At 65, I’ve seen and done a lot of things. Like most, I have developed routines over the years and like some, at times have gotten stuck in those routines.
Everyone has a personal world in which they live. You get up, have your coffee, hop on the bus, get to work and then come home. Your world narrows when you don’t deviate from your routine. You stop learning, you stop exploring, and sometimes you even stop wishing. Things are good as they are, why change, why try something new.
Often we get so enmeshed in our own little world that we think it is the only one there is. We lose the ability to marvel at new, or even find it. We think we have tried everything there is to try.
Why try new things?
Trying new keeps your brain active.
Studies have shown that learning helps build connections in your brain, keeping you in better mental health. When you try something new, your brain is forced to build those new connections.
Trying new makes time pass more slowly.
When we follow the same routine all the time, there are no markers to differentiate one day from another and time seems to whiz by. When we try new things we mark the passage of our lives in new ways.
“Life is not measured by the number of breaths we take, but by the moments that take our breath away!”
Trying new gives you something to look forward to.
Anticipation, for me, has always been ¾ of the fun. A study reported in the New York Times agreed with me. The Times reported:
The study, published in the journal of Applied Research in Quality of Life, showed that the largest boost in happiness comes from the simple act of planning a vacation. In the study, the effect of vacation anticipation boosted happiness for eight weeks.
Trying new introduces you to different people.
Beginning a new course of study, or a new activity or hobby or business can bring you into contact with a new circle of people. This allows you to build more human connections. Staying connected has been shown in multiple studies to be a predictor of better heath and happiness.
Trying new keeps you humble.
As we age and develop experience and knowledge of a variety of things, we can become overly impressed with our own intelligence and abilities. Putting ourselves on equal footing with other beginners or seekers can keep us humble. We too can fail.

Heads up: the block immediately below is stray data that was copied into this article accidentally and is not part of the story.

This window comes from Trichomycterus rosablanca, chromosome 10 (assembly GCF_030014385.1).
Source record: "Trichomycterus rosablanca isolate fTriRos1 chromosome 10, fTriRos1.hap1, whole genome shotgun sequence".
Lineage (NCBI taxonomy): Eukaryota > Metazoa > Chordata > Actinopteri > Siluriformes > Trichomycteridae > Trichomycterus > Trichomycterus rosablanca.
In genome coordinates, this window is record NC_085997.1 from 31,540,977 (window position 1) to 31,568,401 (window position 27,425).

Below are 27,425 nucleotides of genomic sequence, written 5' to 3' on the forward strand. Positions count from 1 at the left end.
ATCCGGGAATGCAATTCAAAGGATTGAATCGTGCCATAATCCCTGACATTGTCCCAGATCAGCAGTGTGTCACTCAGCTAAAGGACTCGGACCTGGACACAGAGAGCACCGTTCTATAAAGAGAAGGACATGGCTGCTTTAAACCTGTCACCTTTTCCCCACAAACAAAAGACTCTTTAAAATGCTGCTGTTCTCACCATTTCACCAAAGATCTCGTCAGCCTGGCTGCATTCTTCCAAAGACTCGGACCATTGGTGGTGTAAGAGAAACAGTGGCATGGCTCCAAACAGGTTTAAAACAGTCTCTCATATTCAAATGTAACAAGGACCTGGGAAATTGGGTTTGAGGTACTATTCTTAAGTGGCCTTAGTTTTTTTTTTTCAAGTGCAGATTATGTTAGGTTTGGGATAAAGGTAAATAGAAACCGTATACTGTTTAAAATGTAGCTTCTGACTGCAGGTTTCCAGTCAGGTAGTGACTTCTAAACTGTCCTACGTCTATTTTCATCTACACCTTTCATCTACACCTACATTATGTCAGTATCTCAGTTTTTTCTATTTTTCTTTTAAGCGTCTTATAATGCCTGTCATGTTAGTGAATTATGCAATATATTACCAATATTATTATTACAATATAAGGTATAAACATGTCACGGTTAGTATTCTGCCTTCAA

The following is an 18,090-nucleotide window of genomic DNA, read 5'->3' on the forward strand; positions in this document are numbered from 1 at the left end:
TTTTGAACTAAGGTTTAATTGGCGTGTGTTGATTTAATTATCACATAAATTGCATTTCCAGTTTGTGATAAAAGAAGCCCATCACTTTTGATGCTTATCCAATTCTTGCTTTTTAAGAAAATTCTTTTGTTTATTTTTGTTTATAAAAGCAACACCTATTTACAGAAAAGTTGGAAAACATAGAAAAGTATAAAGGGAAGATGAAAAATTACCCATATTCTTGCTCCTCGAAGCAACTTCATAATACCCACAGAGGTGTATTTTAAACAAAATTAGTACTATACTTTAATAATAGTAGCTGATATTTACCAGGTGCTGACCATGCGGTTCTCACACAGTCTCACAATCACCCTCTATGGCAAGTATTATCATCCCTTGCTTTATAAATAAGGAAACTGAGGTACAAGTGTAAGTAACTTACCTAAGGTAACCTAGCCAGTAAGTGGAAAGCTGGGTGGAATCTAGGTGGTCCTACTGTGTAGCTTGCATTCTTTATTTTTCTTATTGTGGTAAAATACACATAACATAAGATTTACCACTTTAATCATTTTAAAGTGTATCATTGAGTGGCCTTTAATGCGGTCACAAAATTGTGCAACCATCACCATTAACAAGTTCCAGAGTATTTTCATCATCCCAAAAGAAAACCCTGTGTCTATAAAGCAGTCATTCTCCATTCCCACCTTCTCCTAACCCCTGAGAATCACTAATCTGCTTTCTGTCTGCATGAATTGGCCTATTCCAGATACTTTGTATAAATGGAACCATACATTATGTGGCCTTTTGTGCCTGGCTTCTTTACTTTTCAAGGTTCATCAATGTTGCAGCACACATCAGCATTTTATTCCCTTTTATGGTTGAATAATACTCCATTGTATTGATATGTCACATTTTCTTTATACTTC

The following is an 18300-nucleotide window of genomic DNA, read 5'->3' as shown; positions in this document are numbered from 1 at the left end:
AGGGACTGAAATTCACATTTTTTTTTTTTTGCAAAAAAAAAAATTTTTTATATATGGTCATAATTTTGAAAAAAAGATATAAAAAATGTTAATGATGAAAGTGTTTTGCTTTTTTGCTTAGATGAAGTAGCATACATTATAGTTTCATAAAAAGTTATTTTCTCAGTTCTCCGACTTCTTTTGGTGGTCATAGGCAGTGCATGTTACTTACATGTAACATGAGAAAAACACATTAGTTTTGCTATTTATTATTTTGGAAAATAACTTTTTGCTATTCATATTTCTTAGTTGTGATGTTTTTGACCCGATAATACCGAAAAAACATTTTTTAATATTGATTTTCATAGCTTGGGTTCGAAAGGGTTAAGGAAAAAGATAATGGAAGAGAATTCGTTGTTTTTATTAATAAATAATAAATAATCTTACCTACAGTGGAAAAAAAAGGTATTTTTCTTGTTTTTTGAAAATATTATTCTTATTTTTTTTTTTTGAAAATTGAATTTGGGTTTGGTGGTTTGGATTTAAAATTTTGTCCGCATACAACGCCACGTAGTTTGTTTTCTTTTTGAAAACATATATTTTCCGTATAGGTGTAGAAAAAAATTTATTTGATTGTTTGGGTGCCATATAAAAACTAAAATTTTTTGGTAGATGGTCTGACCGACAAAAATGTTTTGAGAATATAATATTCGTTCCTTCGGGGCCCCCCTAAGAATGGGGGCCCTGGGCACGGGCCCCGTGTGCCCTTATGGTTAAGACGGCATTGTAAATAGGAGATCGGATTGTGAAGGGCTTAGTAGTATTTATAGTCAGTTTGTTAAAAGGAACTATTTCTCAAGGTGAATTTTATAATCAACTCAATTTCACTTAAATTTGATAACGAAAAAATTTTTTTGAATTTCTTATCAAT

New things to try.
So are you eager to try something new, now that I’ve restated the benefits? What is on your bucket list – what new experiences or knowledge are you seeking?
Try a new method of travel. Take a train, ride your bike, hike, ride the bus. Take a guided tour instead of designing your own trip. Go to a place totally different from your normal travel destinations.
Vary your physical activities.
Ride an elephant. Take a hot air balloon ride. Do a pull up. Work back up to doing a headstand or somersault. Walk a balance beam. Swim underwater. Challenge your physical capabilities with new exercises, new sports, new work activities. Learn to cook. Make a pot. Carve a statue. Pour some concrete.
Give a class. Lead a brainstorming session. Meditate. Become a mentor. Join a club. Volunteer in a national park. Save the seals (or any number of other worthy causes). And yes, write a blog post (I could use some guest posts!)!
Pick a subject and become the family expert on it. Learn another language – after all there are many from which to choose – so many that it is hard to count them, according to the Linguistic Society of America.
What new thing are you looking forward to learning, seeing, doing?
I’m trying a new physical fitness and it is jogging! Before I only went to the gym and spent about 1-2 hours in there, but I stopped my gym membership to save less and I was a bit bored. So now, I’m trying to be consistent with my daily running together with my sister and I even make new friends.
Good for you! I started jogging (which in my case was more like walking really fast) around age 50 and kept at it for several years. I even joined the company track team for Corporate Challenge! BUT, my knees started complaining and I switched over to walking, which takes longer but is gentler on my old body parts.
I often avoid the new because of cost or a lack of confidence in my abilities. Fear rules my life.
Sorry to hear that.
Trying something new has the potential for making time go by fast too though. What I mean by that is when you’re engrossed in a fun, exciting activity you usually forget about the time. Then, before you know it, time has flown by. It really depends on the activity and how captivating it is.
You’re right, we should make efforts to try new things. We’re creatures of habit, so it can go against our nature, but most of the time it’s worth it to try something new.
To me, it is possible for time to go by both rapidly and slowly while I am doing one thing. In the short term it whips by – because, as you say you are engrossed in it. Long term, it sets up markers so that you feel that more has happened to you, thus breaking up the sameness of your days and making things (at least to me) seem to pass more slowly.
Good for you for staying active and curious. I don’t think trying new things make time pass slowly, I can travel for 6 months and feel like only a month has passed, but you sure are more conscious of where your time went.
See my answer to Mr Utopia above!
Nothing makes my wife happier than planning our next vacation. She loves looking up every single potential detail and it keeps her excited for weeks. It makes total sense now 🙂
I’m in the middle of planning our next one too!
Trying new things is what gets me out of bed each day. Life is our gift to experience, why not make the most out of it!
That is a great philosophy. Looking forward is so much better than dwelling on the mistakes of the past.
I like moving forward, opening new doors, and doing new things, because I’m curious and curiosity keeps leading us down new paths <3